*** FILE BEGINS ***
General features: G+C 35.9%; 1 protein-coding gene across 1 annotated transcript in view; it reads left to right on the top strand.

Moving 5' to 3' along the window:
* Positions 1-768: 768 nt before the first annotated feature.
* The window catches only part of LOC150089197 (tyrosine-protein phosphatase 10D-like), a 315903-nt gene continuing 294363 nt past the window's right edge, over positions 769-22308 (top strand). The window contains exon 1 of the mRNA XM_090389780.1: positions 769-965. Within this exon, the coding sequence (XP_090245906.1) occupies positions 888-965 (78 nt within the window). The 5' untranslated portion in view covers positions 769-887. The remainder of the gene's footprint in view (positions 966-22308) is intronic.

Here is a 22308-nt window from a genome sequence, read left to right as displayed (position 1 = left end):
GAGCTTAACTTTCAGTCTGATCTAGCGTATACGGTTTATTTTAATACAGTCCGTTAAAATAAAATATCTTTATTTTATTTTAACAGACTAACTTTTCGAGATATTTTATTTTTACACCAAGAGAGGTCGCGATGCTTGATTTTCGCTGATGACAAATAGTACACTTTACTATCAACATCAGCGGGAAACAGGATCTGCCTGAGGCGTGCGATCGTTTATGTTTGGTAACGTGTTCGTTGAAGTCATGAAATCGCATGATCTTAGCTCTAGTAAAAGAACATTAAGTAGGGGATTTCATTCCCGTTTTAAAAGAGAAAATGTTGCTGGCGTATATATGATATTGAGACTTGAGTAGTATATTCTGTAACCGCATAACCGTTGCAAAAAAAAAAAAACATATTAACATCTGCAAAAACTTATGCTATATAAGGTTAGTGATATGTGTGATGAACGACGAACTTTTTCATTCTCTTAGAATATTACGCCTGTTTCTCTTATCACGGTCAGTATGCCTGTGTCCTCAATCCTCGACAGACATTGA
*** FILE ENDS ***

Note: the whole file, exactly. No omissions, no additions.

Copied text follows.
General features: G+C 35.9%; 1 protein-coding gene across 1 annotated transcript in view; it reads left to right on the top strand.

Moving 5' to 3' along the window:
* Positions 1-768: 768 nt before the first annotated feature.
* The window catches only part of LOC150089197 (tyrosine-protein phosphatase 10D-like), a 315903-nt gene continuing 294363 nt past the window's right edge, over positions 769-22308 (top strand). The window contains exon 1 of the mRNA XM_090389780.1: positions 769-965. Within this exon, the coding sequence (XP_090245906.1) occupies positions 888-965 (78 nt within the window). The 5' untranslated portion in view covers positions 769-887. The remainder of the gene's footprint in view (positions 966-22308) is intronic.

Here is a 22308-nt window from a genome sequence, read left to right as displayed (position 1 = left end):
GAGCTTAACTTTCAGTCTGATCTAGCGTATACGGTTTATTTTAATACAGTCCGTTAAAATAAAATATCTTTATTTTATTTTAACAGACTAACTTTTCGAGATATTTTATTTTTACACCAAGAGAGGTCGCGATGCTTGATTTTCGCTGATGACAAATAGTACACTTTACTATCAACATCAGCGGGAAACAGGATCTGCCTGAGGCGTGCGATCGTTTATGTTTGGTAACGTGTTCGTTGAAGTCATGAAATCGCATGATCTTAGCTCTAGTAAAAGAACATTAAGTAGGGGATTTCATTCCCGTTTTAAAAGAGAAAATGTTGCTGGCGTATATATGATATTGAGACTTGAGTAGTATATTCTGTAACCGCATAACCGTTGCAAAAAAAAAAAAACATATTAACATCTGCAAAAACTTATGCTATATAAGGTTAGTGATATGTGTGATGAACGACGAACTTTTTCATTCTCTTAGAATATTACGCCTGTTTCTCTTATCACGGTCAGTATGCCTGTGTCCTCAATCCTCGACAGACATTGA